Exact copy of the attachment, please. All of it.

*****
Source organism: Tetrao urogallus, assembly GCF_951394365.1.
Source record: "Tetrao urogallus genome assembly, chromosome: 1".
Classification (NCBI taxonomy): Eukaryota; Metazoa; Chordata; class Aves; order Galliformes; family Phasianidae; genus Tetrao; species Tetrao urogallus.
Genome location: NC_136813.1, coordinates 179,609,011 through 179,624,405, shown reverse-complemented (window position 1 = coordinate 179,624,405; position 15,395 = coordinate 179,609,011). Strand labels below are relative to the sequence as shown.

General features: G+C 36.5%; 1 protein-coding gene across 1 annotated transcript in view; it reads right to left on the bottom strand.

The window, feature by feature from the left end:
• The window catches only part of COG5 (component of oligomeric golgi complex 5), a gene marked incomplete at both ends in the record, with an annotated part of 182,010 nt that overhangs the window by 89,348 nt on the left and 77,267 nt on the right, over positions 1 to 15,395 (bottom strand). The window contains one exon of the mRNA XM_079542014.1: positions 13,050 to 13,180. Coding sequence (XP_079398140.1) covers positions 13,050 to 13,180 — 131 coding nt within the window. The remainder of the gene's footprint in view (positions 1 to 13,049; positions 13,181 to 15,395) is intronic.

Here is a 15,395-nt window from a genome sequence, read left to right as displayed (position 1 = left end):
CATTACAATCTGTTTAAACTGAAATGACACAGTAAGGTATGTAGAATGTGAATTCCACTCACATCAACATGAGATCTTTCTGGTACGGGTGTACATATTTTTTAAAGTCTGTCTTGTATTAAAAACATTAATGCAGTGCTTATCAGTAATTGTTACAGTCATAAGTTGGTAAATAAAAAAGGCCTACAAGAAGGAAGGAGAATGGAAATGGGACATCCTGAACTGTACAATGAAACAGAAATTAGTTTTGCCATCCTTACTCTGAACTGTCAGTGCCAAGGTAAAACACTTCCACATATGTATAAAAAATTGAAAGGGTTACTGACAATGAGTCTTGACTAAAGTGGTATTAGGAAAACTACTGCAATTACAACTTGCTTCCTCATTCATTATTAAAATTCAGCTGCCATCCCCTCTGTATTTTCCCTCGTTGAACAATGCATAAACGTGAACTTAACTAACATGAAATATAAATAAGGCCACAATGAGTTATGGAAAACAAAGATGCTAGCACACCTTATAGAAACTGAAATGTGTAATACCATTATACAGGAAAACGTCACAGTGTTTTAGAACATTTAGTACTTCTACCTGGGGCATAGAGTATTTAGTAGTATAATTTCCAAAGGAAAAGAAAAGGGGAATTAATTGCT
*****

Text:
Source organism: Tetrao urogallus, assembly GCF_951394365.1.
Source record: "Tetrao urogallus genome assembly, chromosome: 1".
Classification (NCBI taxonomy): Eukaryota; Metazoa; Chordata; class Aves; order Galliformes; family Phasianidae; genus Tetrao; species Tetrao urogallus.
Genome location: NC_136813.1, coordinates 179,609,011 through 179,624,405, shown reverse-complemented (window position 1 = coordinate 179,624,405; position 15,395 = coordinate 179,609,011). Strand labels below are relative to the sequence as shown.

General features: G+C 36.5%; 1 protein-coding gene across 1 annotated transcript in view; it reads right to left on the bottom strand.

The window, feature by feature from the left end:
• The window catches only part of COG5 (component of oligomeric golgi complex 5), a gene marked incomplete at both ends in the record, with an annotated part of 182,010 nt that overhangs the window by 89,348 nt on the left and 77,267 nt on the right, over positions 1 to 15,395 (bottom strand). The window contains one exon of the mRNA XM_079542014.1: positions 13,050 to 13,180. Coding sequence (XP_079398140.1) covers positions 13,050 to 13,180 — 131 coding nt within the window. The remainder of the gene's footprint in view (positions 1 to 13,049; positions 13,181 to 15,395) is intronic.

Here is a 15,395-nt window from a genome sequence, read left to right as displayed (position 1 = left end):
CATTACAATCTGTTTAAACTGAAATGACACAGTAAGGTATGTAGAATGTGAATTCCACTCACATCAACATGAGATCTTTCTGGTACGGGTGTACATATTTTTTAAAGTCTGTCTTGTATTAAAAACATTAATGCAGTGCTTATCAGTAATTGTTACAGTCATAAGTTGGTAAATAAAAAAGGCCTACAAGAAGGAAGGAGAATGGAAATGGGACATCCTGAACTGTACAATGAAACAGAAATTAGTTTTGCCATCCTTACTCTGAACTGTCAGTGCCAAGGTAAAACACTTCCACATATGTATAAAAAATTGAAAGGGTTACTGACAATGAGTCTTGACTAAAGTGGTATTAGGAAAACTACTGCAATTACAACTTGCTTCCTCATTCATTATTAAAATTCAGCTGCCATCCCCTCTGTATTTTCCCTCGTTGAACAATGCATAAACGTGAACTTAACTAACATGAAATATAAATAAGGCCACAATGAGTTATGGAAAACAAAGATGCTAGCACACCTTATAGAAACTGAAATGTGTAATACCATTATACAGGAAAACGTCACAGTGTTTTAGAACATTTAGTACTTCTACCTGGGGCATAGAGTATTTAGTAGTATAATTTCCAAAGGAAAAGAAAAGGGGAATTAATTGCT